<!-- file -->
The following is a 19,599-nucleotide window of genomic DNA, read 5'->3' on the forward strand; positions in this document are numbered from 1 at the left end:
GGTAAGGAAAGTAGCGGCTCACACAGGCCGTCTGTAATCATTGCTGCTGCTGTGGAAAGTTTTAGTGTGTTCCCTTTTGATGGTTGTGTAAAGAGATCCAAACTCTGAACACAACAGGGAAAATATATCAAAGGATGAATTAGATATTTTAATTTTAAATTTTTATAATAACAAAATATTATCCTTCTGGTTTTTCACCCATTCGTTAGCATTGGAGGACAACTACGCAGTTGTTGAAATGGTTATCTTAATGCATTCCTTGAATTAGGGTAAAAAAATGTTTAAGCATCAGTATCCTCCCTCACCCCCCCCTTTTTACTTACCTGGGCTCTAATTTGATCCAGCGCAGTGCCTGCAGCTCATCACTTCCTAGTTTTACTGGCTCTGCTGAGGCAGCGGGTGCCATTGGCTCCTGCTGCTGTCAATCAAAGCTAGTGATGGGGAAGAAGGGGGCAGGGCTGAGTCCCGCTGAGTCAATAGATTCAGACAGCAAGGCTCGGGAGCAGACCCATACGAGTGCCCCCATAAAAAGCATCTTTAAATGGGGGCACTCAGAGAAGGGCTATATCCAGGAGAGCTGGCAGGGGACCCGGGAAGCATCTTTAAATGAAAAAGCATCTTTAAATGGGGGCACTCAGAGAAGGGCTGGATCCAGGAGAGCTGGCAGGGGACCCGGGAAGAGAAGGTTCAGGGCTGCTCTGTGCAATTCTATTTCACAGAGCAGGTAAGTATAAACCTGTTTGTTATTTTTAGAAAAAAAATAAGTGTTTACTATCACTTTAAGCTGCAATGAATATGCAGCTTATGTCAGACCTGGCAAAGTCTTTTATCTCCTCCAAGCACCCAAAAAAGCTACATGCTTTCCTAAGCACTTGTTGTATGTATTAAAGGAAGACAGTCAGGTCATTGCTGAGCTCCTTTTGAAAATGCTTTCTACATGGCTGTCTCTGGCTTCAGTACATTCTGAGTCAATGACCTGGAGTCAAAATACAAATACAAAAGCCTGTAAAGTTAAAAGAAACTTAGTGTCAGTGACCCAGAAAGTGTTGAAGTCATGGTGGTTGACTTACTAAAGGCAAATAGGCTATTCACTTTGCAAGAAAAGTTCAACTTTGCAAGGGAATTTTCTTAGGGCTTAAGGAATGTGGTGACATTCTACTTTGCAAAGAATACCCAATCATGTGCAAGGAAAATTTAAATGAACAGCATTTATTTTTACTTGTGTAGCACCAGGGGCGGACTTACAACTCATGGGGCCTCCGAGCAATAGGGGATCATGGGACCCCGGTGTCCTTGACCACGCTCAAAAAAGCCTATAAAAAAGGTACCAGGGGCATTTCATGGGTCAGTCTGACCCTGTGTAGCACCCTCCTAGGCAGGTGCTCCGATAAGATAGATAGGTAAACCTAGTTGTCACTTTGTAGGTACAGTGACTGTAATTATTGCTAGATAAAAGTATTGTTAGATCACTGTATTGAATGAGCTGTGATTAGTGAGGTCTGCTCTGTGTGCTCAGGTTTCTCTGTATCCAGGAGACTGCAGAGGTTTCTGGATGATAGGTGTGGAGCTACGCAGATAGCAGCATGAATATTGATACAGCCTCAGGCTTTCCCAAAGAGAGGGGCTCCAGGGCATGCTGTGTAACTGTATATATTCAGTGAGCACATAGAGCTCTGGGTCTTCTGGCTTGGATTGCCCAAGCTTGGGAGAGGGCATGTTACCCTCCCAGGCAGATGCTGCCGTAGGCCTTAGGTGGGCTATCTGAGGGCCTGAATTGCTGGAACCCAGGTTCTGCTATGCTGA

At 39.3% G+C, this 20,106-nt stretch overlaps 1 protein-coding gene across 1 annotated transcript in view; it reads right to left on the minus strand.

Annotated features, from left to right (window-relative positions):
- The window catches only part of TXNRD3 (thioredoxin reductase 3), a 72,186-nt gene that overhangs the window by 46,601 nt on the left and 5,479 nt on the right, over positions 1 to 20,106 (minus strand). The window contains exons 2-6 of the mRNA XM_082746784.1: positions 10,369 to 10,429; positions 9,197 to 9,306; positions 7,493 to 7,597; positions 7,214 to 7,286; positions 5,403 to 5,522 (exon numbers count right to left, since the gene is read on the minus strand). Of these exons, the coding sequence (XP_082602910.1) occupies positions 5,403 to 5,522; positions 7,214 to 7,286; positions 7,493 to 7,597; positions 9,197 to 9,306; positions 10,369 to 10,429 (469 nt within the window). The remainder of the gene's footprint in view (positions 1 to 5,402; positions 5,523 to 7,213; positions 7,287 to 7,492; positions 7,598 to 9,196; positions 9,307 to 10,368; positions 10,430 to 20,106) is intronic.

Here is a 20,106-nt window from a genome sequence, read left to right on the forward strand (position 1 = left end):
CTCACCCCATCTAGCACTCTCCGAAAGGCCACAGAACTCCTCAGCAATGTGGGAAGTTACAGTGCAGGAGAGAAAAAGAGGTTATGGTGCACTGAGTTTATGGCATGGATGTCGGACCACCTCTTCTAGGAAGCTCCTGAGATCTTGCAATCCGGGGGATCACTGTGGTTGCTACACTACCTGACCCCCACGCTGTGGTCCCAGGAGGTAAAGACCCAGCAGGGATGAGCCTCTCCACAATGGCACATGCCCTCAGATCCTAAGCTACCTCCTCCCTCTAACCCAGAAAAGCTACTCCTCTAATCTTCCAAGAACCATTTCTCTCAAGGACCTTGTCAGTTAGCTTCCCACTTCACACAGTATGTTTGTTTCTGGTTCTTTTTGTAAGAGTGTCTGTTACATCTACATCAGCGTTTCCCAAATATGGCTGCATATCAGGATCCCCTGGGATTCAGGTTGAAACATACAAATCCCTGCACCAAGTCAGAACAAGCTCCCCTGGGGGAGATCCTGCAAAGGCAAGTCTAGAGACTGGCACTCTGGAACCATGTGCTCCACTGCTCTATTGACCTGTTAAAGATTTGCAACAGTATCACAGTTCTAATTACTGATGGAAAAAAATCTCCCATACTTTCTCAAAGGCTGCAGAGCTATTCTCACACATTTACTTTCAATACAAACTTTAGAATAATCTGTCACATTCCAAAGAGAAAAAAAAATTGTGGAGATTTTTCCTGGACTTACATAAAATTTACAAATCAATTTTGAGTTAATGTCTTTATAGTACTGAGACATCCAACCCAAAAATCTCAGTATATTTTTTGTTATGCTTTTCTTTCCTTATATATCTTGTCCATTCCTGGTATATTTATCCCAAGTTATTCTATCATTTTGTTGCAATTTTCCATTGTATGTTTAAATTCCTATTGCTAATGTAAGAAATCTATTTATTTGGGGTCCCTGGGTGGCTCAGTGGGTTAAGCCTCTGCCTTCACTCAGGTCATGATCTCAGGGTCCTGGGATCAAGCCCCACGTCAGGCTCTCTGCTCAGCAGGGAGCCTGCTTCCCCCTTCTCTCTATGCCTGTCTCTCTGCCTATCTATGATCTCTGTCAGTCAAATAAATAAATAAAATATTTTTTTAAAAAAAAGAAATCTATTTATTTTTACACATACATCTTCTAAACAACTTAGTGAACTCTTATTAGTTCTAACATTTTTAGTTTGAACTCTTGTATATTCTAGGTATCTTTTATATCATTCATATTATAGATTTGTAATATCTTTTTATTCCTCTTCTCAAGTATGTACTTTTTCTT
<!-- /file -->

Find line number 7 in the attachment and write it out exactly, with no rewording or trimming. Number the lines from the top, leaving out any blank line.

CTCACCCCATCTAGCACTCTCCGAAAGGCCACAGAACTCCTCAGCAATGTGGGAAGTTACAGTGCAGGAGAGAAAAAGAGGTTATGGTGCACTGAGTTTATGGCATGGATGTCGGACCACCTCTTCTAGGAAGCTCCTGAGATCTTGCAATCCGGGGGATCACTGTGGTTGCTACACTACCTGACCCCCACGCTGTGGTCCCAGGAGGTAAAGACCCAGCAGGGATGAGCCTCTCCACAATGGCACATGCCCTCAGATCCTAAGCTACCTCCTCCCTCTAACCCAGAAAAGCTACTCCTCTAATCTTCCAAGAACCATTTCTCTCAAGGACCTTGTCAGTTAGCTTCCCACTTCACACAGTATGTTTGTTTCTGGTTCTTTTTGTAAGAGTGTCTGTTACATCTACATCAGCGTTTCCCAAATATGGCTGCATATCAGGATCCCCTGGGATTCAGGTTGAAACATACAAATCCCTGCACCAAGTCAGAACAAGCTCCCCTGGGGGAGATCCTGCAAAGGCAAGTCTAGAGACTGGCACTCTGGAACCATGTGCTCCACTGCTCTATTGACCTGTTAAAGATTTGCAACAGTATCACAGTTCTAATTACTGATGGAAAAAAATCTCCCATACTTTCTCAAAGGCTGCAGAGCTATTCTCACACATTTACTTTCAATACAAACTTTAGAATAATCTGTCACATTCCAAAGAGAAAAAAAAATTGTGGAGATTTTTCCTGGACTTACATAAAATTTACAAATCAATTTTGAGTTAATGTCTTTATAGTACTGAGACATCCAACCCAAAAATCTCAGTATATTTTTTGTTATGCTTTTCTTTCCTTATATATCTTGTCCATTCCTGGTATATTTATCCCAAGTTATTCTATCATTTTGTTGCAATTTTCCATTGTATGTTTAAATTCCTATTGCTAATGTAAGAAATCTATTTATTTGGGGTCCCTGGGTGGCTCAGTGGGTTAAGCCTCTGCCTTCACTCAGGTCATGATCTCAGGGTCCTGGGATCAAGCCCCACGTCAGGCTCTCTGCTCAGCAGGGAGCCTGCTTCCCCCTTCTCTCTATGCCTGTCTCTCTGCCTATCTATGATCTCTGTCAGTCAAATAAATAAATAAAATATTTTTTTAAAAAAAAGAAATCTATTTATTTTTACACATACATCTTCTAAACAACTTAGTGAACTCTTATTAGTTCTAACATTTTTAGTTTGAACTCTTGTATATTCTAGGTATCTTTTATATCATTCATATTATAGATTTGTAATATCTTTTTATTCCTCTTCTCAAGTATGTACTTTTTCTT